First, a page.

IRS Bumps 2024 Business Use Mileage Rate to 67 Cents Per Mile

The IRS increases the 2024 business use mileage rate, but reduces the rate for medical or moving purposes.

The Internal Revenue Service (IRS) has released the 2024 optional standard mileage rates. These rates are used to calculate the deductible costs of operating an automobile for business, charitable, medical or moving purposes.

Effective January 1, 2024, the rates are:

  • 67 cents per mile driven for business use. This is an increase of 1.5 cents from the rate set in 2023.
  • 21 cents per mile driven for medical or moving purposes. This is a decrease of 1 cent from the rate set in 2023.
  • 14 cents per mile driven in service of charitable organizations. This rate remains unchanged and can only be changed by an act of Congress.

Note: The rates apply to electric and hybrid-electric automobiles, as well as gasoline and diesel-powered vehicles.

Don’t wait! Start 2024 on a good footing with a Church Law & Tax Advantage Membership and gain access to cohorts, webinars, product discounts, and more, including full access to trusted content from our trusted team of legal, tax, finance, HR and technology advisors.

Limitations created under Tax Cuts and Jobs Act of 2017

Under the Tax Cuts and Jobs Act of 2017, taxpayers cannot:

  • claim a miscellaneous itemized deduction for unreimbursed employee travel expenses and,
  • cannot claim a deduction for moving expenses, unless they are members of the Armed Forces on active duty moving under orders to a permanent change of station. See Moving Expenses for Members of the Armed Forces for more details

Taxpayers can calculate the actual costs of using their vehicle rather than using the standard mileage rates. Taxpayers can usually only use the standard mileage rate in the first year a car is available for business use. In later years, taxpayers can choose either the standard mileage rate or actual expenses.

Leased vehicles must use the standard mileage rate method for the entire lease period (including renewals). This applies if the standard mileage rate is chosen.

What does the business mileage rate increase mean for churches?

Increased amounts of reimbursement represent increased budget expenses, and that means adjusting budgets in ways that affect other ministry spending.

Conversely, eliminating or reducing reimbursements shifts the burden to pastors and employees using personal vehicles for church-related business.

Note: Unreimbursed employee business expenses are not deductible under the Tax Cuts and Jobs Act of 2017 (the “Act”). As a result, pastors and employees with unreimbursed mileage cannot seek tax relief on next year’s federal income tax returns. The act allows for a reinstatement of the deduction for unreimbursed employee business expenses after 2025.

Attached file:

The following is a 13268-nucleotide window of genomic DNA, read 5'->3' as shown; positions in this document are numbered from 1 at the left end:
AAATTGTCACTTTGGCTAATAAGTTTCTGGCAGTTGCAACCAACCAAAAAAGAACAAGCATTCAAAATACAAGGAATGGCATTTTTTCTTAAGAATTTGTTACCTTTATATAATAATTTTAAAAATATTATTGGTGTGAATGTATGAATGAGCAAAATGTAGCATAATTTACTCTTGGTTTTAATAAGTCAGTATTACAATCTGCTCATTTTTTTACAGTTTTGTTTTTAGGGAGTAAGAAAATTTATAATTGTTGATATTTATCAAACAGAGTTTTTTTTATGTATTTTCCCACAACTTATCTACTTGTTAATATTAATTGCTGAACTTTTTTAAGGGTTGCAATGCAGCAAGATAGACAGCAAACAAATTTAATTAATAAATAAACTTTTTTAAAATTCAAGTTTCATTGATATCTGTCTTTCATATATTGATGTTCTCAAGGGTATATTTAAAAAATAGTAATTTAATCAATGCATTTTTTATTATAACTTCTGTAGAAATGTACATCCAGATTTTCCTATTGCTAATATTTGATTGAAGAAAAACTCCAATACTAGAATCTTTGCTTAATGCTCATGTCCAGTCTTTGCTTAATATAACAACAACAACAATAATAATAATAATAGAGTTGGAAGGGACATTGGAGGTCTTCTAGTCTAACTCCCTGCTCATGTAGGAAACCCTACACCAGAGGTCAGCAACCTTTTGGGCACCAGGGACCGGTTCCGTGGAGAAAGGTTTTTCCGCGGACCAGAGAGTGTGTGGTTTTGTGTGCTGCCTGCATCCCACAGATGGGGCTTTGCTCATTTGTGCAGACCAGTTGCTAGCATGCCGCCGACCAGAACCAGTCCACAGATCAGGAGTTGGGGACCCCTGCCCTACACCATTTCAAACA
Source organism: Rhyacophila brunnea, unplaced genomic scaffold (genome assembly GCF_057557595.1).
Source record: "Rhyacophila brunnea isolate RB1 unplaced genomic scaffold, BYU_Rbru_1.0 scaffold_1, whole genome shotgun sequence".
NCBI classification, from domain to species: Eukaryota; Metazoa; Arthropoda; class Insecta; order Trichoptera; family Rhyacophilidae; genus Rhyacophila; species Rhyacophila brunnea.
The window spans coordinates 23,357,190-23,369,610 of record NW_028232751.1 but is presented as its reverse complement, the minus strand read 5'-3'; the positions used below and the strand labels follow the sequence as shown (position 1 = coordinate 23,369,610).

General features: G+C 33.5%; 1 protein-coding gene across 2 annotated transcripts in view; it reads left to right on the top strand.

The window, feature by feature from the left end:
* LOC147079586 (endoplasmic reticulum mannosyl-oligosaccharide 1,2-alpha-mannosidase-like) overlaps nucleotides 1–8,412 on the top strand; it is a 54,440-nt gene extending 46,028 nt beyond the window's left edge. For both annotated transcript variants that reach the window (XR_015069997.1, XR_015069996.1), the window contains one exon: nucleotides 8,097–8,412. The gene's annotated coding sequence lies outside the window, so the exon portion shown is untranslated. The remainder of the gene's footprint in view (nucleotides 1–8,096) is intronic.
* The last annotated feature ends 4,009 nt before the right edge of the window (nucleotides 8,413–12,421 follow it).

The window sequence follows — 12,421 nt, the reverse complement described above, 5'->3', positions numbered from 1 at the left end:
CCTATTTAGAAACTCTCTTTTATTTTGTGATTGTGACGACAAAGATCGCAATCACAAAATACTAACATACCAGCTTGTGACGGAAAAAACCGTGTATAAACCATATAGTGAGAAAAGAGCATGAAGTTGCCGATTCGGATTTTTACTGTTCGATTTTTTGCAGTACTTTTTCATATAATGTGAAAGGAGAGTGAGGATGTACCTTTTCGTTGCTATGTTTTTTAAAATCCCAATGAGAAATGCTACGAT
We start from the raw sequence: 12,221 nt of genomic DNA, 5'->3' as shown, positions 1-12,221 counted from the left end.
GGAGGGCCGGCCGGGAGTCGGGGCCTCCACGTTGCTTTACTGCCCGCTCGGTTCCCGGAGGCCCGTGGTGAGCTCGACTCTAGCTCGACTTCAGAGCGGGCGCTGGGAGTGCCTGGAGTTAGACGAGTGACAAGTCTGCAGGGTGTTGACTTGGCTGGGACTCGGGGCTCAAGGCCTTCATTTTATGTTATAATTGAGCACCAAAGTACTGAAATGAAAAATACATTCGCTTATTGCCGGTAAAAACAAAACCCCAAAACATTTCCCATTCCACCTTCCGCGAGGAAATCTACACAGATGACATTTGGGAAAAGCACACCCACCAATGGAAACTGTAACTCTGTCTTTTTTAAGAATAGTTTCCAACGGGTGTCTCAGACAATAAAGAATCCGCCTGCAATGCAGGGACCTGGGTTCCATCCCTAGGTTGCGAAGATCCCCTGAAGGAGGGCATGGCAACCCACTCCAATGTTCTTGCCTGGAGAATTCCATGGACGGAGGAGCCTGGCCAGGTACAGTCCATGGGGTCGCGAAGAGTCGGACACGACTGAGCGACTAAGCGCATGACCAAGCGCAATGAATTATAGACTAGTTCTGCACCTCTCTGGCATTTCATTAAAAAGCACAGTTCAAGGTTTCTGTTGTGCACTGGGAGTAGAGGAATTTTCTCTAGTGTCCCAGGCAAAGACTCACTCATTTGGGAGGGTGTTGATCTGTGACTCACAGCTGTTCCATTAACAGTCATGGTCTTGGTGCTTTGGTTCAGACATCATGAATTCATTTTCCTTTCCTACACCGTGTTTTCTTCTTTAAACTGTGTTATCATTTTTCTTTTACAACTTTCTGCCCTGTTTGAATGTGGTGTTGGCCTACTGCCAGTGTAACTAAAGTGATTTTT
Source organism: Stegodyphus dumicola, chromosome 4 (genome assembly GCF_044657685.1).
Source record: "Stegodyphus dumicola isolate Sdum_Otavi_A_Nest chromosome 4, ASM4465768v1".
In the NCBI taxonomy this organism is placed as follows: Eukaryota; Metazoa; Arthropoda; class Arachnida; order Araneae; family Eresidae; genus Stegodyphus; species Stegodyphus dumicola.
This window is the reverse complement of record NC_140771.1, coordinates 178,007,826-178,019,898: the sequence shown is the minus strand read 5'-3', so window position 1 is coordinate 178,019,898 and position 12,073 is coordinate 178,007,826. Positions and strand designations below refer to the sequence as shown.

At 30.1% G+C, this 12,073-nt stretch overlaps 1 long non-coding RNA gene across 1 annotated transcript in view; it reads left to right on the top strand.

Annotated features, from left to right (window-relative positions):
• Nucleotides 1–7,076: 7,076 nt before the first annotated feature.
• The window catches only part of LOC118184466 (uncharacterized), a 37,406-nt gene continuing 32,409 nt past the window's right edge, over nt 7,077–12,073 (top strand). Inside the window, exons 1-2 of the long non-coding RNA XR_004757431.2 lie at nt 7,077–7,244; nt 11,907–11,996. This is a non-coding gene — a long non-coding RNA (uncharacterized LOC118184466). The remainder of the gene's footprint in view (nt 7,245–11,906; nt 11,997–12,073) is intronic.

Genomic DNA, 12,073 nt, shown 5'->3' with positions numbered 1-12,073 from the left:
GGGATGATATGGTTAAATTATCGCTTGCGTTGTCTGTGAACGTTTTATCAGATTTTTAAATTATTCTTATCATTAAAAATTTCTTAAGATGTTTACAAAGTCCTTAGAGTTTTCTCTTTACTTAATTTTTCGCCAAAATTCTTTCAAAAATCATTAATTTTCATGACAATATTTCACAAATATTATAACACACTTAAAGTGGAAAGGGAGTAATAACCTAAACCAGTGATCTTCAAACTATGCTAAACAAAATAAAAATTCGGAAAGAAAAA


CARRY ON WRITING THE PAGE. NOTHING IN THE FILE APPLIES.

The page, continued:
You may also want read through this Q&A with CPA and Church Law & Tax Senior Editorial Advisor Michael Batts.

One final note:

Churches with an accountable reimbursement arrangement can reimburse eligible employees who use their vehicles for church-related business. Employees and pastors must properly track and document their business miles under these arrangements.

Unreimbursed employee business expenses are not deductible. Therefore, employees can no longer calculate a mileage deduction on their annual tax returns. Current


This content is designed to provide accurate and authoritative information in regard to the subject matter covered. It is sold with the understanding that the publisher is not engaged in rendering legal, accounting, or other professional service. If legal advice or other expert assistance is required, the services of a competent professional person should be sought. "From a Declaration of Principles jointly adopted by a Committee of the American Bar Association and a Committee of Publishers and Associations." Due to the nature of the U.S. legal system, laws and regulations constantly change. The editors encourage readers to carefully search the site for all content related to the topic of interest and consult qualified local counsel to verify the status of specific statutes, laws, regulations, and precedential court holdings.

ajax-loader-largecaret-downcloseHamburger Menuicon_amazonApple PodcastsBio Iconicon_cards_grid_caretChild Abuse Reporting Laws by State IconChurchSalary Iconicon_facebookGoogle Podcastsicon_instagramLegal Library IconLegal Library Iconicon_linkedinLock IconMegaphone IconOnline Learning IconPodcast IconRecent Legal Developments IconRecommended Reading IconRSS IconSubmiticon_select-arrowSpotify IconAlaska State MapAlabama State MapArkansas State MapArizona State MapCalifornia State MapColorado State MapConnecticut State MapWashington DC State MapDelaware State MapFederal MapFlorida State MapGeorgia State MapHawaii State MapIowa State MapIdaho State MapIllinois State MapIndiana State MapKansas State MapKentucky State MapLouisiana State MapMassachusetts State MapMaryland State MapMaine State MapMichigan State MapMinnesota State MapMissouri State MapMississippi State MapMontana State MapMulti State MapNorth Carolina State MapNorth Dakota State MapNebraska State MapNew Hampshire State MapNew Jersey State MapNew Mexico IconNevada State MapNew York State MapOhio State MapOklahoma State MapOregon State MapPennsylvania State MapRhode Island State MapSouth Carolina State MapSouth Dakota State MapTennessee State MapTexas State MapUtah State MapVirginia State MapVermont State MapWashington State MapWisconsin State MapWest Virginia State MapWyoming State IconShopping Cart IconTax Calendar Iconicon_twitteryoutubepauseplay